Rev. Blackmon v. Missouri; Denise Lieberman

The legal battle over abortion rights in Missouri underscores a fundamental clash between religious beliefs and constitutional principles. Laws such as H.B. 126, passed in 2019, impose severe restrictions on abortion access under the guise of religious conviction, disregarding the diverse religious perspectives within the state. This legislation, triggered by the Supreme Court’s decision in Dobbs v. Jackson Women’s Health Organization, immediately banned most abortions in Missouri. Such laws, supported by legislators who justify them on religious grounds, blatantly disregard the principle of separation of church and state.
Missouri’s abortion restrictions, dating back to 1986 and exacerbated by subsequent bills in 2014 and 2017, significantly impede access to abortion services, imposing burdensome requirements such as mandatory waiting periods and physician-specific counseling. Despite objections from clergy members representing various Christian denominations, Judaism, and Unitarian Universalism, the legislature persists in enacting laws that reflect a singular religious viewpoint.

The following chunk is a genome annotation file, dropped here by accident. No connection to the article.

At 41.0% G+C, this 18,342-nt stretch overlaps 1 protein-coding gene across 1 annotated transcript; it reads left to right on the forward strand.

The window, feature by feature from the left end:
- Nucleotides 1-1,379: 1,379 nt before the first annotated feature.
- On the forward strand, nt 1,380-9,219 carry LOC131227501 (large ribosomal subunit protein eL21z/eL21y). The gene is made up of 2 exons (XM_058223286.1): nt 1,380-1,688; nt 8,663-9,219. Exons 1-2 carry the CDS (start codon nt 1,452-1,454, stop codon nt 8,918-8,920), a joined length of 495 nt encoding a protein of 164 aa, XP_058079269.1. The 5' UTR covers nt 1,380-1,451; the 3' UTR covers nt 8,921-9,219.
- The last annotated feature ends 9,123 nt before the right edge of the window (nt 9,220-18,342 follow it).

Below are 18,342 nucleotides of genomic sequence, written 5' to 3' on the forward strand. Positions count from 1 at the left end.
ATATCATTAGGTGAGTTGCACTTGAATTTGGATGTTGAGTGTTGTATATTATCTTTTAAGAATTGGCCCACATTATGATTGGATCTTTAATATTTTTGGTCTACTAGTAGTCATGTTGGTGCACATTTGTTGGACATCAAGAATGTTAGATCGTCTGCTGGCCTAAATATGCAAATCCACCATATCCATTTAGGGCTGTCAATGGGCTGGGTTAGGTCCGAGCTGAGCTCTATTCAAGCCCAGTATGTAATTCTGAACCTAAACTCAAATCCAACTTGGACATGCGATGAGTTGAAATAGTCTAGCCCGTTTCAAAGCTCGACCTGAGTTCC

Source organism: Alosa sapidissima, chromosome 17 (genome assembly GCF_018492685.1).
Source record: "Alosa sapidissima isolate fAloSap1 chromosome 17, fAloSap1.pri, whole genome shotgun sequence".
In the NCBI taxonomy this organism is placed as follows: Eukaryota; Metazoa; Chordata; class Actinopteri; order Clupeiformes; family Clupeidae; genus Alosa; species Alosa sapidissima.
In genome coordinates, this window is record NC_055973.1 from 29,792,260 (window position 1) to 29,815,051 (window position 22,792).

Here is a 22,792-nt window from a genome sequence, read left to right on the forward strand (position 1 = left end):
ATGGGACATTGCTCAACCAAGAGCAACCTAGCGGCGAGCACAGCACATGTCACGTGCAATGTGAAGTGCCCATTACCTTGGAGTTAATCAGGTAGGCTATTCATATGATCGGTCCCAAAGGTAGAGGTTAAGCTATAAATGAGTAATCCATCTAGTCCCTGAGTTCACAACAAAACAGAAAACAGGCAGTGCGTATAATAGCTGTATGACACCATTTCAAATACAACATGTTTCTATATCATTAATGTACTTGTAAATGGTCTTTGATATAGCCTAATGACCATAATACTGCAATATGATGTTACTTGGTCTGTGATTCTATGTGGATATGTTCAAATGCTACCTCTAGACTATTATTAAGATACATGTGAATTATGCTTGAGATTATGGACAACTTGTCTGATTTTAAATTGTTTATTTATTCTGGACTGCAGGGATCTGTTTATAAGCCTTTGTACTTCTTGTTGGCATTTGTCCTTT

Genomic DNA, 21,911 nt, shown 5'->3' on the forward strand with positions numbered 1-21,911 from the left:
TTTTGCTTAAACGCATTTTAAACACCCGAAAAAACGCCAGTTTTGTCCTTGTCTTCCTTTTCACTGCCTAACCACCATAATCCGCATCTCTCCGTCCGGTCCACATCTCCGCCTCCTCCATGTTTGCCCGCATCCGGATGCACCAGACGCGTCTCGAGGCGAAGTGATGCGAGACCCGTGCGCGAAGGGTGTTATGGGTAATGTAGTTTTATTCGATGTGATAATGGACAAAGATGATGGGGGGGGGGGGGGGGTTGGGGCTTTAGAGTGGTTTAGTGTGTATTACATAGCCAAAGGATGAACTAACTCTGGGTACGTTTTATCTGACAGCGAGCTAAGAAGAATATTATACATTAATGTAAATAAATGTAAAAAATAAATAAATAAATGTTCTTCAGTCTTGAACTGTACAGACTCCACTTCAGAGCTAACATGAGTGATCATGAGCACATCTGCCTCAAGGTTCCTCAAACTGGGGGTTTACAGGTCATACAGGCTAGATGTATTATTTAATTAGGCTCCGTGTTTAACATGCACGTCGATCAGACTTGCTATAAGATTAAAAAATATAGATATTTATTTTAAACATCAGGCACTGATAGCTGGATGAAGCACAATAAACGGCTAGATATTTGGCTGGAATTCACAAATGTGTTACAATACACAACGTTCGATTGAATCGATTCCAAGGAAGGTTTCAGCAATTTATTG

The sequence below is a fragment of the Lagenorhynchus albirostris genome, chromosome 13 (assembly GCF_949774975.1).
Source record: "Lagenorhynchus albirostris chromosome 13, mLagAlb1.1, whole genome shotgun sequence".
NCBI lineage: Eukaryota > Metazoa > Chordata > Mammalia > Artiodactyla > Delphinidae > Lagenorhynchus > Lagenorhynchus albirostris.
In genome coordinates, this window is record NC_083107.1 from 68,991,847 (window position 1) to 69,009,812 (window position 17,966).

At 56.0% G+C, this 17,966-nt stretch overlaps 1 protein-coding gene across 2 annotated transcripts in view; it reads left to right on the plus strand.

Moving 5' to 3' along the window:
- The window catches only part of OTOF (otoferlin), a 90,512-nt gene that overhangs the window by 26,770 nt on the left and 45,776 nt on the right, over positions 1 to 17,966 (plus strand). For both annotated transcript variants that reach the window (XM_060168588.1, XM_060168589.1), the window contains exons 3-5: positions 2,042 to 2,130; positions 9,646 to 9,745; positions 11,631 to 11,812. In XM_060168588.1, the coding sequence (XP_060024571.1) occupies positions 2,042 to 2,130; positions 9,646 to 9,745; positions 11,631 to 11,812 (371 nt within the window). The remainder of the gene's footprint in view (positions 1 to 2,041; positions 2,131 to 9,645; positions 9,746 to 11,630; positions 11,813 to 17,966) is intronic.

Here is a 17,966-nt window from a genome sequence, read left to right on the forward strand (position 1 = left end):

In response to these restrictions, a coalition led by Americans United and the National Women’s Law Center filed a lawsuit challenging the constitutionality of Missouri’s abortion laws. Their argument is based on the violation of Missouri’s constitutional provisions safeguarding the separation of church and state. The litigation, supported by clergy plaintiffs like Rev. Traci Blackmon and Maharat Rori Picker Neiss, aims to overturn these laws and restore reproductive autonomy.

The legal proceedings commenced with a hearing on June 13, 2023, where the plaintiffs argued against a motion to dismiss the case, which was largely rejected by the court on June 30, 2023. Subsequent motions and arguments have been filed, with the defendants contending that they should prevail without further proceedings. The litigation represents a critical effort to defend individual liberties and uphold the principle that laws should not be based on religious doctrine, but rather on constitutional rights and freedoms.


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